It’s time to set a price for reciprocityPublished 10:09am Thursday, August 23, 2012
More than 80,000 contestants will remain in consolation row for another year if Wisconsin and Minnesota can’t agree on what the right price is.
The two states have yet to agree on how much money Wisconsin owes Minnesota in order to restore tax reciprocity between the states, through an agreement reached in February. The states have set Oct. 1 as the deadline in order for reciprocity to start again Jan. 1.
Sixteen Wisconsin legislators — including regional state Reps. Jill Billings, Steve Doyle, Chris Danou and Lee Nerison along with Sens. Jennifer Shilling and Kathleen Vinehout — recently sent a letter to Minnesota Gov. Mark Dayton expressing concern that the states appear to be more than $40 million apart on price.
Wisconsin figures it owes Minnesota about $55.6 million. Minnesota pegs the total at $96 million, although Deputy Revenue Commissioner Matt Massman told the Pioneer Press that number is an estimate.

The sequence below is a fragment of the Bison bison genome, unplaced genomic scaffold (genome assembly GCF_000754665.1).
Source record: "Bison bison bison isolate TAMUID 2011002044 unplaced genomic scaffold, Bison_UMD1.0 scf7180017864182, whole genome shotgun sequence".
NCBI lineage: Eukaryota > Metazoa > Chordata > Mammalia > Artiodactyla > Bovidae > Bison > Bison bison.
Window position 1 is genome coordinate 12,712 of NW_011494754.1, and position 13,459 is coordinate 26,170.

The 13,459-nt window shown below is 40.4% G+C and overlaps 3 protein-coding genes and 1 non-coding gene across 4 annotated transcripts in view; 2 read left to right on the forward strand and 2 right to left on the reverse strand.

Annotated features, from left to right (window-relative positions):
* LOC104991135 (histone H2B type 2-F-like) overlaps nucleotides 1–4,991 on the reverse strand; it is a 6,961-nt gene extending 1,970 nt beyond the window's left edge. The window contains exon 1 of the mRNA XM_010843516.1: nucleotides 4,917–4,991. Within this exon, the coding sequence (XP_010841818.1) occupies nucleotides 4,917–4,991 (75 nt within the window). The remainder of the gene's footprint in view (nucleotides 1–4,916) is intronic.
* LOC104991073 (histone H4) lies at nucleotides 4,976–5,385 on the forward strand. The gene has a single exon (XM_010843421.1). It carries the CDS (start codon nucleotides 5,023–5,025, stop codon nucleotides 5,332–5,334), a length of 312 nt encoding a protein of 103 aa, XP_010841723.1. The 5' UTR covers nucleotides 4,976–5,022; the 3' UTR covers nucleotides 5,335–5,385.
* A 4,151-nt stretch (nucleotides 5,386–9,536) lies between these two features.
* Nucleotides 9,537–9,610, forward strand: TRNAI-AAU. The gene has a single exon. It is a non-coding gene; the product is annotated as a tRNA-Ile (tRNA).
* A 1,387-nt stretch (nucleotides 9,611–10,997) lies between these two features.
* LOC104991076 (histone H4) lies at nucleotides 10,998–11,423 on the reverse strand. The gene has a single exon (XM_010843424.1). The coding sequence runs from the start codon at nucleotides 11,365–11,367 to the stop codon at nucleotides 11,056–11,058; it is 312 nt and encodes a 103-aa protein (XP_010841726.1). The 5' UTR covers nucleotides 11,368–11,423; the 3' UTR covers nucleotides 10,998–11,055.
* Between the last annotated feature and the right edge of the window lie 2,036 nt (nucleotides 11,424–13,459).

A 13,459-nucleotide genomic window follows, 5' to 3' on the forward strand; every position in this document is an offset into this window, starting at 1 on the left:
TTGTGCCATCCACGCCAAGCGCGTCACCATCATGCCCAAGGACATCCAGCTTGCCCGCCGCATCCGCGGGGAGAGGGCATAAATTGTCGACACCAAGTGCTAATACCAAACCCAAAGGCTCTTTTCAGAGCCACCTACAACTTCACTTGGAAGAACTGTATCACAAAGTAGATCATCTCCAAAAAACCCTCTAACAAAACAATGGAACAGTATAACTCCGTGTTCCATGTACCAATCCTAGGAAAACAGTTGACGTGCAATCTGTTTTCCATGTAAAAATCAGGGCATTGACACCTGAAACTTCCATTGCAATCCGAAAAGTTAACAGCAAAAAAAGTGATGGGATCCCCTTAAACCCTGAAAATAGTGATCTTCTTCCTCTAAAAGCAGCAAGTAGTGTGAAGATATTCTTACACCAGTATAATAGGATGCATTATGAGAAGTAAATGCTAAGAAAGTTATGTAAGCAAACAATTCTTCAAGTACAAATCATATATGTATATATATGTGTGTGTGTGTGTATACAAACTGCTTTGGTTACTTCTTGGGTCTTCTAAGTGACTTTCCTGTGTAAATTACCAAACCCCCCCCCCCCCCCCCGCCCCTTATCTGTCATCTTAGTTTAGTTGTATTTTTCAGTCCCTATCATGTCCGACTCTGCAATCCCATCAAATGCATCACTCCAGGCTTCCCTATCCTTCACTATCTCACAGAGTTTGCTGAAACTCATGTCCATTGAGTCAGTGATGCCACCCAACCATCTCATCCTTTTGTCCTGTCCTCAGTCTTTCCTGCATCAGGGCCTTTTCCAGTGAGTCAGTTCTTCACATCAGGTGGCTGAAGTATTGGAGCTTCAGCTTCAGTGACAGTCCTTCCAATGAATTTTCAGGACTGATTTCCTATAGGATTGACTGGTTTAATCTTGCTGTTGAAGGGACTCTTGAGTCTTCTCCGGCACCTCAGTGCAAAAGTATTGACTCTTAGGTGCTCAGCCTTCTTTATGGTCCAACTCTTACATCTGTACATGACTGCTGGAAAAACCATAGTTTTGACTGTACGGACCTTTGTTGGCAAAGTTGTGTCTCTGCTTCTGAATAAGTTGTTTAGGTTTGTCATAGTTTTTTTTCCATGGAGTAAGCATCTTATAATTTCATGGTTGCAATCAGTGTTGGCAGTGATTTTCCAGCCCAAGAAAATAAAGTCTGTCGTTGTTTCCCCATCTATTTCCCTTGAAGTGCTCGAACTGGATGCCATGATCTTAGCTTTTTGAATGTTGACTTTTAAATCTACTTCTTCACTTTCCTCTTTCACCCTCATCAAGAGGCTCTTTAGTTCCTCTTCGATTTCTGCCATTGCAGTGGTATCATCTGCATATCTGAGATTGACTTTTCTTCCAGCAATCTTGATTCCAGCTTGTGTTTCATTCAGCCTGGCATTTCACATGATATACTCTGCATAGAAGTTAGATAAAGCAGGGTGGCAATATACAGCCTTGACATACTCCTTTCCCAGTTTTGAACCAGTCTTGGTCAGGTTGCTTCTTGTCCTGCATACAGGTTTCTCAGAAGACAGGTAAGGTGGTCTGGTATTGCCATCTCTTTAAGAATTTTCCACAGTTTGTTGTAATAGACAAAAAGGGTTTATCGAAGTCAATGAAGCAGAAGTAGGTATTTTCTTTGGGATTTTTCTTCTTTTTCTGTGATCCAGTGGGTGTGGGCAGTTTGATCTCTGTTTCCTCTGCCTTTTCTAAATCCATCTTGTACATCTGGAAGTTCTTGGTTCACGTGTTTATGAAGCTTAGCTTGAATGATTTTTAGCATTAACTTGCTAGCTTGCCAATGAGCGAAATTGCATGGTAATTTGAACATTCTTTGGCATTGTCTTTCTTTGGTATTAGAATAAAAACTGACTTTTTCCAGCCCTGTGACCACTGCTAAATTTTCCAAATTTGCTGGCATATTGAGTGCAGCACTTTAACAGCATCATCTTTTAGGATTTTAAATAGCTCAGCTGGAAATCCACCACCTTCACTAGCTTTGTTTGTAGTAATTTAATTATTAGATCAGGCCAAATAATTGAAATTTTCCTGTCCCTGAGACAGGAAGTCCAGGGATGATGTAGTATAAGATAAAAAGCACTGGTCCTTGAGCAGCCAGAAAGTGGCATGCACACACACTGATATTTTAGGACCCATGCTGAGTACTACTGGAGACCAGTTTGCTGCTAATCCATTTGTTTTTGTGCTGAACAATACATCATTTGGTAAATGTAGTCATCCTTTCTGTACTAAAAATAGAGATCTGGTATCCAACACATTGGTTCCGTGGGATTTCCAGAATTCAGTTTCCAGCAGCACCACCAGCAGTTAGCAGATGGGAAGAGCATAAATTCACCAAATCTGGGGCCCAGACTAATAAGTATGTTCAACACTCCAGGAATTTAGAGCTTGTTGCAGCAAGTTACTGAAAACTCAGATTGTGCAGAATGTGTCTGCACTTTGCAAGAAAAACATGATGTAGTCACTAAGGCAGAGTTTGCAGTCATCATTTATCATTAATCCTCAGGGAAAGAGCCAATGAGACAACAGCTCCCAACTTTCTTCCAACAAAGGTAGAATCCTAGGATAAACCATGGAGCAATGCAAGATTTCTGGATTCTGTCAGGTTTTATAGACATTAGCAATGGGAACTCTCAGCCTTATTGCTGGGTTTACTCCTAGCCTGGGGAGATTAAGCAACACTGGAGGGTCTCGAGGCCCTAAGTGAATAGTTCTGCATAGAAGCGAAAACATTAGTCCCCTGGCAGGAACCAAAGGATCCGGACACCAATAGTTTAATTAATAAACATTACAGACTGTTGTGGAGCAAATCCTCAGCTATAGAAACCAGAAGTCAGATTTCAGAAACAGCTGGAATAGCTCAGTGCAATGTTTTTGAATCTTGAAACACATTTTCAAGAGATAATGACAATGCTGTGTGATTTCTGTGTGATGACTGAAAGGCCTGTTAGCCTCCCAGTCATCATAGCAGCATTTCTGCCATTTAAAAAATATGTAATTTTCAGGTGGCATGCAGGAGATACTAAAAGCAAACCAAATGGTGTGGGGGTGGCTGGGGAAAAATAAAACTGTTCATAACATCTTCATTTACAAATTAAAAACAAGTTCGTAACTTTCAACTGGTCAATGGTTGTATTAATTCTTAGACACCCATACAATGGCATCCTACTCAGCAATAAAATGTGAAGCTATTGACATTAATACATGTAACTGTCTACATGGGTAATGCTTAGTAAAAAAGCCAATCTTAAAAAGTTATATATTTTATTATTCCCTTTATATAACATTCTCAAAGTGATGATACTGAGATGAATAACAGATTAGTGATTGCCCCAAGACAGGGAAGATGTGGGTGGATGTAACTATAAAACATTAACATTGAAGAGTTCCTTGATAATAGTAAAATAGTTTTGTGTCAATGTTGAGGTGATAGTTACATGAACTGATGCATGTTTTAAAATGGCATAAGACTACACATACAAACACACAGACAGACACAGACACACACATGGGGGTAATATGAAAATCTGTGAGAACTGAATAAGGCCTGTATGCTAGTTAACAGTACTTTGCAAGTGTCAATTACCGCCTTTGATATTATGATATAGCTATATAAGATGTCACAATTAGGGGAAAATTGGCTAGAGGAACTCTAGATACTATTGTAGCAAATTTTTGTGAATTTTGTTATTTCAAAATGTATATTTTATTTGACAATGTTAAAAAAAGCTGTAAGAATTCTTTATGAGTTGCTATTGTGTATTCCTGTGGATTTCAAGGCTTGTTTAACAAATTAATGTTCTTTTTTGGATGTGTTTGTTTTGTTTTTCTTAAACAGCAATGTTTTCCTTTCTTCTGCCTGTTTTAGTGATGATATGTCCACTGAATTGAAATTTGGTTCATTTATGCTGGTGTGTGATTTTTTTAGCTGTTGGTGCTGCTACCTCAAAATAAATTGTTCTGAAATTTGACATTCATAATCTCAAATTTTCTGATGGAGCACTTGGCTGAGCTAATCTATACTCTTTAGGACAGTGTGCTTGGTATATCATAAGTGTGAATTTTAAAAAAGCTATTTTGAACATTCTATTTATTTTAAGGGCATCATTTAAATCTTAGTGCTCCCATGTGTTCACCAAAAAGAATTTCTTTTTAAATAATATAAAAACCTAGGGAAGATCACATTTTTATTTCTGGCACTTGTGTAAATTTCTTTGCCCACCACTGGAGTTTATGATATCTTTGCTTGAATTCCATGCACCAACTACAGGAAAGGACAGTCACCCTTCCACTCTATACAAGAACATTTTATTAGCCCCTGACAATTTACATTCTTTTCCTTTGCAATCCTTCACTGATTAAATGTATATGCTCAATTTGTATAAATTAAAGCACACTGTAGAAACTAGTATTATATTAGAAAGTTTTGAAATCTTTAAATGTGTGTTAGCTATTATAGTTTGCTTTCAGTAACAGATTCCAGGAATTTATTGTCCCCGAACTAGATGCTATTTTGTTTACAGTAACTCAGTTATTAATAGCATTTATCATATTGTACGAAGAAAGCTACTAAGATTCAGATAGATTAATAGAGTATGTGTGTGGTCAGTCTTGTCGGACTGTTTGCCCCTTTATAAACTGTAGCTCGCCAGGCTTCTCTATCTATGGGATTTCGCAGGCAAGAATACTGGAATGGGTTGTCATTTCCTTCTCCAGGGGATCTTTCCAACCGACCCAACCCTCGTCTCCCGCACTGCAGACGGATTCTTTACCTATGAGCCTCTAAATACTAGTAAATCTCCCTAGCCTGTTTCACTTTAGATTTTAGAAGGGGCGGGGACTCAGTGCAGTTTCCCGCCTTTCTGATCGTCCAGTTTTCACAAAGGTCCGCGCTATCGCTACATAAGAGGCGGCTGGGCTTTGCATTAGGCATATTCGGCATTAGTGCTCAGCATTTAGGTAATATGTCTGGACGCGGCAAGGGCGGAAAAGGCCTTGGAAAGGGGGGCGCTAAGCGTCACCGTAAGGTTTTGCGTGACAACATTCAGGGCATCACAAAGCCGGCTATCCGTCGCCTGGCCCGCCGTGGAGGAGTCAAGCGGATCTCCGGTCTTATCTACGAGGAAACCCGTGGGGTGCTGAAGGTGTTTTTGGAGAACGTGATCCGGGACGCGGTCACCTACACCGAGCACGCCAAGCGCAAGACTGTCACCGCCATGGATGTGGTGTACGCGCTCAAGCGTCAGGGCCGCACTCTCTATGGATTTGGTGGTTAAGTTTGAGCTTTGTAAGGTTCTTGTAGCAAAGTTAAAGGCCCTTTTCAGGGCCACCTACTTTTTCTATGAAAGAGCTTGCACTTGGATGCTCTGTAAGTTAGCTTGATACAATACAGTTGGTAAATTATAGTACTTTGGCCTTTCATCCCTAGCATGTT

About 60,000 Wisconsin residents work in Minnesota and about 20,000 Minnesota residents work in Wisconsin. Those figures include nearly 3,000 residents of Houston County who work in Wisconsin and 2,500 Wisconsin residents who work in Winona.
Reciprocity simply means that the commuters who work in another state don’t have to file income taxes twice and pay income taxes in two states. It was that way for 41 years until 2009 when the states couldn’t agree on the timing of the payments and Wisconsin was in arrears.
In true neighborly fashion, Wisconsin has now paid its past due amount. And thanks to the efforts of local representatives on both sides of the river, the states have agreed to work together again.
But if the states don’t strike an agreement by October, reciprocity will not be restored until January 2014.
Minnesota should be paid every cent it is due, and Wisconsin should be given a full accounting of its invoice. And we hope that revenue officials in both states don’t use bureaucratic paper piles as an excuse to put this on the back burner.
The two states may disagree at times over who has the best professional sports teams and who has more lakes, but we should be able to agree that no one wins when we penalize thousands of taxpayers on both sides of the border.
— Winona Daiy News, Aug. 21